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A Day In the Life of A Forester
A Sampling of Real Michigan Foresters and the Wide Diversity of Career Paths

Martha Sjogren
Timber Sales Forester
Hiawatha National Forest
St. Ignace

One of the things I appreciate about being a forester, and particularly a forester for the United States Forest Service is that every day is different and there are plenty of opportunities to grow.

On any given day, I usually start with a small stack of papers which I need to review to keep track of our timber sale accounts. It doesn't take long to get through it but each of our sales has its own account and it is important to our timber purchasers and the government to make sure that the accounts accurately reflect bills, payments, and balances.

Then, I usually make or receive a few phone calls…a timber purchaser with a question about their sale, one of our timber markers with a question about the layout of a unit, a private landowner with a concern about the condition of the road into their cabin.

Next, I grab my truck and head to the woods. First stop is to visit an active timber sale. I get to our sales on a regular basis to make sure things are going smoothly for the loggers and that the terms of our contract are being met. I like to see things for myself. Today is a good day. The crew is not having any trouble moving the equipment around in the unit. There is only minor damage to a single residual tree, there is no rutting of the soil, the access road is holding up well, and they have a nice deck of hardwood sawtimber growing. As I look out across the unit, I like the way the harvesting is creating gaps in the canopy for a new generation of trees to become established in this stand. Before I leave, I stop off to see if the crew has any concerns, let them know things look good, and remind them to put up "Logging Ahead" signs before they start hauling.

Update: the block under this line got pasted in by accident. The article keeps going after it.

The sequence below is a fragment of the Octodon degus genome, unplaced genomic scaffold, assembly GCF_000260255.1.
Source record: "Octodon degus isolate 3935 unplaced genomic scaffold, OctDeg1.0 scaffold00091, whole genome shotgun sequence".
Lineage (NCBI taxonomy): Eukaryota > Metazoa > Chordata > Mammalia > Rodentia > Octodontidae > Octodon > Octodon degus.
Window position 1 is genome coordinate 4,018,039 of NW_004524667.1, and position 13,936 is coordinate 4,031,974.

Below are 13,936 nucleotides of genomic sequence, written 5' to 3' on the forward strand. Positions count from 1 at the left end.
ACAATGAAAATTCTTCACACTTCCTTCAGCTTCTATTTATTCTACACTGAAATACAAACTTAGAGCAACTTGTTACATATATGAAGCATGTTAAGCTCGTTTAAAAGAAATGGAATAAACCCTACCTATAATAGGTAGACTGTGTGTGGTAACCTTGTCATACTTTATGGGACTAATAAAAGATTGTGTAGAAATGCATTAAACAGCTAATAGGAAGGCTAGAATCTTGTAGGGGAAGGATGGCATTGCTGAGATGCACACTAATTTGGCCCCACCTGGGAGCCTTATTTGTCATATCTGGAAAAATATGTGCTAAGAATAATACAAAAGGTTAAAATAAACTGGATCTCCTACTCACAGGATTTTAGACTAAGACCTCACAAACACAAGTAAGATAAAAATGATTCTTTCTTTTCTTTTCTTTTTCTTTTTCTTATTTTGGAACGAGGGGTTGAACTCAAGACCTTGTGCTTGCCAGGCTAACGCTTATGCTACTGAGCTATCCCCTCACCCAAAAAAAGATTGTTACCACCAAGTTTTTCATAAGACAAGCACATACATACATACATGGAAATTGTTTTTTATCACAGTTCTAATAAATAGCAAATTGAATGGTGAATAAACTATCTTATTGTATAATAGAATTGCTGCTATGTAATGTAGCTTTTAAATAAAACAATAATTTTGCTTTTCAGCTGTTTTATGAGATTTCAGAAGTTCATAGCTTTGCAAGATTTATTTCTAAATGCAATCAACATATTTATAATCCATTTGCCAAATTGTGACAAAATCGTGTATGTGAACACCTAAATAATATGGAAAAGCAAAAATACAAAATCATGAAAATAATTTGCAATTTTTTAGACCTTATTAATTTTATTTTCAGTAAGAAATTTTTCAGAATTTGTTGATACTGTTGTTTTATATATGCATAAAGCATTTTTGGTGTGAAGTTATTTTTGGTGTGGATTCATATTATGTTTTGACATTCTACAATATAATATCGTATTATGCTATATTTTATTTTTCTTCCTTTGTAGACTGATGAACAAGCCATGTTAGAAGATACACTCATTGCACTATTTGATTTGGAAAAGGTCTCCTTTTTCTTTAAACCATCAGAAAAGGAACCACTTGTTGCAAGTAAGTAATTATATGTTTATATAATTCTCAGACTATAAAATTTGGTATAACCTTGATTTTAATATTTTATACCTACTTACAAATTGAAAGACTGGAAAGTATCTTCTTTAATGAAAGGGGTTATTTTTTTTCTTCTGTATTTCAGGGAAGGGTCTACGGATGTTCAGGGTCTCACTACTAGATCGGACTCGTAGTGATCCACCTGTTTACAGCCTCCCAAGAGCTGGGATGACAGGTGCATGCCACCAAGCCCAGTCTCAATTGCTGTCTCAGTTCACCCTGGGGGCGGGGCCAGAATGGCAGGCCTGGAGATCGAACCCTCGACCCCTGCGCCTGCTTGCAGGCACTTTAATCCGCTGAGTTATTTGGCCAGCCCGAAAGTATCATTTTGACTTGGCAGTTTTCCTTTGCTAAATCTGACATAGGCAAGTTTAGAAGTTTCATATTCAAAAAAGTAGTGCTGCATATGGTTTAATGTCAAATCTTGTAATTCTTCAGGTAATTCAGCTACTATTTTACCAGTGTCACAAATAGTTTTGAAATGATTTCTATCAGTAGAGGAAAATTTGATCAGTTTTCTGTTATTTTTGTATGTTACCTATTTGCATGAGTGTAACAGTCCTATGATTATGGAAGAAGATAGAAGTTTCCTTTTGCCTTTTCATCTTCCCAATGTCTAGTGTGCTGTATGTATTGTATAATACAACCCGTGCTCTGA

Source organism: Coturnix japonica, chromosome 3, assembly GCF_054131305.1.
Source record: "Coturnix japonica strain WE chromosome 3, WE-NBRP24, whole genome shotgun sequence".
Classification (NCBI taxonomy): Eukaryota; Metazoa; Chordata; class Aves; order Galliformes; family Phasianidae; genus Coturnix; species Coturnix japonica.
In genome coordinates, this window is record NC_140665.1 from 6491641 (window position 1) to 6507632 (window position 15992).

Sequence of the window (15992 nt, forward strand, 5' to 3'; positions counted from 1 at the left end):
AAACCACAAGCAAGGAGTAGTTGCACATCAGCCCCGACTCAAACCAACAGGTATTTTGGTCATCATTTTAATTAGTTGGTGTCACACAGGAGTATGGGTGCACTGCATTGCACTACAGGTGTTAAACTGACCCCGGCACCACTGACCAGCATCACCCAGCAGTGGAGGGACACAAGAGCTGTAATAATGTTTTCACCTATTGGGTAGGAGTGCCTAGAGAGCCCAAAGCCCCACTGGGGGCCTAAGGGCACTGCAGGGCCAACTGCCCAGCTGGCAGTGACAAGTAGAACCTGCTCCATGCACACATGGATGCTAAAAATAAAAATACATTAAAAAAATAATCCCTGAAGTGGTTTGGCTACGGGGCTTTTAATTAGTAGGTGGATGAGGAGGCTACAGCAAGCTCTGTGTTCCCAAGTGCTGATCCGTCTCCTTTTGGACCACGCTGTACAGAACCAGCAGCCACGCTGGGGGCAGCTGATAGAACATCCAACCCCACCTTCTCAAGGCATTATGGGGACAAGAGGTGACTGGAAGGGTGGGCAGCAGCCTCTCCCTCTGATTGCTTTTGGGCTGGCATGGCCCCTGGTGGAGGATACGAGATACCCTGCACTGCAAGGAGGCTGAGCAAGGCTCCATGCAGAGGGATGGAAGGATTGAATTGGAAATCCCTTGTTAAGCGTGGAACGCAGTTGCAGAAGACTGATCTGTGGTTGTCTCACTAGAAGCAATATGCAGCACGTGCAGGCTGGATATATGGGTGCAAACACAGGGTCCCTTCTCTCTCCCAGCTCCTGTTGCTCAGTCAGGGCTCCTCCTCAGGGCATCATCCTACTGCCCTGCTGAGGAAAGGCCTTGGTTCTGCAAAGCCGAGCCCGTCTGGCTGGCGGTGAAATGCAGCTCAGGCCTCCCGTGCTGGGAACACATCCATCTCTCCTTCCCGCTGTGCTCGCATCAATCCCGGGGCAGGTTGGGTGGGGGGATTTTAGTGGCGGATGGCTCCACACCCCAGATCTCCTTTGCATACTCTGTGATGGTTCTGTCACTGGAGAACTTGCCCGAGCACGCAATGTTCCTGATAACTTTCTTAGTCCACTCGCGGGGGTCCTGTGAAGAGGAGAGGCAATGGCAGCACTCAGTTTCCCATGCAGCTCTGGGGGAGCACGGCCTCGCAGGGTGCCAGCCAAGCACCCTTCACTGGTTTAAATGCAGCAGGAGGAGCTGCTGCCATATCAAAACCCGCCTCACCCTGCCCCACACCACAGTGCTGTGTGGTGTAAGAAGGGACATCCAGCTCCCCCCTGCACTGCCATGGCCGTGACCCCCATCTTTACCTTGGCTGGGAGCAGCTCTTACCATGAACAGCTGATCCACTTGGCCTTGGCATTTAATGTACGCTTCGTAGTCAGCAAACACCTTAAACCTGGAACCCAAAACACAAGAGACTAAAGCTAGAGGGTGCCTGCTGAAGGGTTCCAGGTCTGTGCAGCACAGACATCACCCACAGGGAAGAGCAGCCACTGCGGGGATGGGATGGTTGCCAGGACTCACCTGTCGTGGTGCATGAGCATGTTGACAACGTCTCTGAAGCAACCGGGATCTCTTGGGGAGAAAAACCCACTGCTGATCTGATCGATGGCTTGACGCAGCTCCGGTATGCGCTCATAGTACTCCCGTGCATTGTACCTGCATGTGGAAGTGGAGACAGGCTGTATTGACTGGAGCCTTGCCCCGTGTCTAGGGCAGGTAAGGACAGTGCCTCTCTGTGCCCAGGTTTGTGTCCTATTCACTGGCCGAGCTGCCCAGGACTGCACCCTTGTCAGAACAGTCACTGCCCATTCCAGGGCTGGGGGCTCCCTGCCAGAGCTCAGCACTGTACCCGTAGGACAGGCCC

Next stop is to look at a sale we are about to layout and mark. The roads need a good brushing. A quick walk with our engineers helps us decide what reconstruction and maintenance of the roads will be needed to support the logging operation. This is a nice mixed sale with some hardwood, aspen, and a red pine plantation thinning.

On my way back, I stop at one of our jack pine sales that was harvested last winter. To my eye, things look good. The timber has been removed. Some snags and a couple large red pine have been left standing within the unit and downy woodpeckers, kestrels, and a sparrow are using them as sources of bugs, perches for hunting, or perches for resting. Since this is a larger size unit, a small patch of trees has been left from the original stand for habitat diversity. The unit is ready for our site preparation crew to come in and rollerchop, drag anchor chains across the ground to expose mineral soil, and let the seeds from the cones on site open up and start the new stand. I know that not everyone sees recently harvested stand the way I do. Some people see only the dramatic change and the slash. I see a job well-done and the future.

Back at the office, I return a couple of phone calls and log into our GIS system. Although I'm no technical wizard, in short order, I'm able to create an image background file for the sale we are about to start. I lay the stand lines for the harvest units over the orthophoto image and load it into the GPS unit to make several of the units easier to layout. I email it to our workstation to see if one of our markers will be able to load it into his new unit. I also put together a map of my sales for the next several years which need to have landlines established to share with our land surveyor.

Tomorrow's plan is to work on vegetation composition analysis for a new area and to prepare a write up to explain what I think it means.



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This website is maintained by Bill Cook, Michigan State University Extension Forester in the Upper Peninsula.  Comments, questions, and suggestions are gratefully accepted. 
Last update of this page was 5 June, 2006